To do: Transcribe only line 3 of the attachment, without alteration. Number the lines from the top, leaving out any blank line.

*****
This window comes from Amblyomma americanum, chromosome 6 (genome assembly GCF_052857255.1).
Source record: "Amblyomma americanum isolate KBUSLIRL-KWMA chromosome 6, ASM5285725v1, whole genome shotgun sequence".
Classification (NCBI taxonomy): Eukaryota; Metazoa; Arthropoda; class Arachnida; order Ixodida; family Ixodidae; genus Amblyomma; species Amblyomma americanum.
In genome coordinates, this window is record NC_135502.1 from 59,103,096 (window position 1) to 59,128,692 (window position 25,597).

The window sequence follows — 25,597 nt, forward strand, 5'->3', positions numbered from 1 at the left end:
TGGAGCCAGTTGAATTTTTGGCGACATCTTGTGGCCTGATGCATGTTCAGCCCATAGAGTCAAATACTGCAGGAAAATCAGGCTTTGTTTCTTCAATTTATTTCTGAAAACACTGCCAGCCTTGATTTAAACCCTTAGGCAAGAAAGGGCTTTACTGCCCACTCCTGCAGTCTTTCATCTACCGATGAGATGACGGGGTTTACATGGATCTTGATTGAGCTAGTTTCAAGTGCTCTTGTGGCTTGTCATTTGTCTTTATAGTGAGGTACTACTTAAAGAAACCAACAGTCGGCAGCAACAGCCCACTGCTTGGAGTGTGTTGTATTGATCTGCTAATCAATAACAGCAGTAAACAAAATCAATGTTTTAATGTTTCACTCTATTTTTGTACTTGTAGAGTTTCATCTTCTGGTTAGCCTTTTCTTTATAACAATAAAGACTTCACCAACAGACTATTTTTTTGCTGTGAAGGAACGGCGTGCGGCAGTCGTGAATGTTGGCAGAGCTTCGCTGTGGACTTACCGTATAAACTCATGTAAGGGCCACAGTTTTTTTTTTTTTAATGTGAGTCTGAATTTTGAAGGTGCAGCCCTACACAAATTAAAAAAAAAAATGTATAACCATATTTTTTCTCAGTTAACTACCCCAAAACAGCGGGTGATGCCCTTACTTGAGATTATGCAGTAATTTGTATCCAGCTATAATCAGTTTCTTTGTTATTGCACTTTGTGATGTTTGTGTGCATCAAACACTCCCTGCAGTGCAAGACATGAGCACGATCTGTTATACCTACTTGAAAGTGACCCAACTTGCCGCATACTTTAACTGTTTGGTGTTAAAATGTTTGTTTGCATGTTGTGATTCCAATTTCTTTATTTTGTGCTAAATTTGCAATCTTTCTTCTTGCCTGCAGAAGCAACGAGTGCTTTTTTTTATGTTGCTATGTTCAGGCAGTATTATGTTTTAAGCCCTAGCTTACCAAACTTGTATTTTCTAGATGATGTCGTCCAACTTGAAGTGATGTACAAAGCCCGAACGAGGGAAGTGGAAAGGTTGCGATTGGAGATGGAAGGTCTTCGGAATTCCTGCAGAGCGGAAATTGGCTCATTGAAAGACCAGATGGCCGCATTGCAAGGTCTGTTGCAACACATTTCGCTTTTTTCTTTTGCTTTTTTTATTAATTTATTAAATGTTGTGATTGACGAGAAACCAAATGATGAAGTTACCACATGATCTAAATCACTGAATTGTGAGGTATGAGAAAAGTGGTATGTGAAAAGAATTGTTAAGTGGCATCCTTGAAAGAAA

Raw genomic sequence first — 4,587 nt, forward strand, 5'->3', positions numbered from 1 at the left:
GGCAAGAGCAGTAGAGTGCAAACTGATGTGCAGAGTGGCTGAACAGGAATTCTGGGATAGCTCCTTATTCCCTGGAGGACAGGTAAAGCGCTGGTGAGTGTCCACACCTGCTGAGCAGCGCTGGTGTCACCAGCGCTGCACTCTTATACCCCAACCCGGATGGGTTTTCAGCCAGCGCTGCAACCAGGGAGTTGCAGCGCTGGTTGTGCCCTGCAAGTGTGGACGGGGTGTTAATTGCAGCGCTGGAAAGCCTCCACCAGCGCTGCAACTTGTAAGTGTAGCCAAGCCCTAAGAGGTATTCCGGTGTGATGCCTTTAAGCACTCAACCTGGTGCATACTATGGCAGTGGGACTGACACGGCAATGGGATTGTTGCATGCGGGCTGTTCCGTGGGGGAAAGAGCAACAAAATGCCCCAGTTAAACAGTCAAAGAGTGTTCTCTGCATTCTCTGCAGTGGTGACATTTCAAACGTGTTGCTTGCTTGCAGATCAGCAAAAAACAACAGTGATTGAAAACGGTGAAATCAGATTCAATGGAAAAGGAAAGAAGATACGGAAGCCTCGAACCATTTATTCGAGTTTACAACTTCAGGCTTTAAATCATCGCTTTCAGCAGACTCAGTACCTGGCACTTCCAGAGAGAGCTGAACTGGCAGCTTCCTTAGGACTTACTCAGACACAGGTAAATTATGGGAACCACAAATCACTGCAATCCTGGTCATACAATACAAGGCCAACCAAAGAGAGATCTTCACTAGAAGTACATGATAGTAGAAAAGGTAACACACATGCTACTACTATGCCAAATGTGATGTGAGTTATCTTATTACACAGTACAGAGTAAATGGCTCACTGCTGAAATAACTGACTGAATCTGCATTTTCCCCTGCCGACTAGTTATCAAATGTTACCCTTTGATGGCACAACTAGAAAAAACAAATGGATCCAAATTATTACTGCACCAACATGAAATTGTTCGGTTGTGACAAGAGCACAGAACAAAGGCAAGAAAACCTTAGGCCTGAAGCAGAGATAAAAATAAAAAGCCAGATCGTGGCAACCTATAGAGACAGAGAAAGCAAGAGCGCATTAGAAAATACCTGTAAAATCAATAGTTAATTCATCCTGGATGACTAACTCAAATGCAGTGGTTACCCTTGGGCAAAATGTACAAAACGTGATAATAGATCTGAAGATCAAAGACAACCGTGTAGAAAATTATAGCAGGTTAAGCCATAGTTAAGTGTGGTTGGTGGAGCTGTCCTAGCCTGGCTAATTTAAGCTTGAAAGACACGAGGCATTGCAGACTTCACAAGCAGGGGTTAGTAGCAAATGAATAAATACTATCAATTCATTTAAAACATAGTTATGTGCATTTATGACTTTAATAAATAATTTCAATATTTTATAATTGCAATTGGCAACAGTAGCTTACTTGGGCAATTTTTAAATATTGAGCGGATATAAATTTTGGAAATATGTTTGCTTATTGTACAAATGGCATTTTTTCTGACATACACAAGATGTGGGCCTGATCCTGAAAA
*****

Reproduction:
Classification (NCBI taxonomy): Eukaryota; Metazoa; Arthropoda; class Arachnida; order Ixodida; family Ixodidae; genus Amblyomma; species Amblyomma americanum.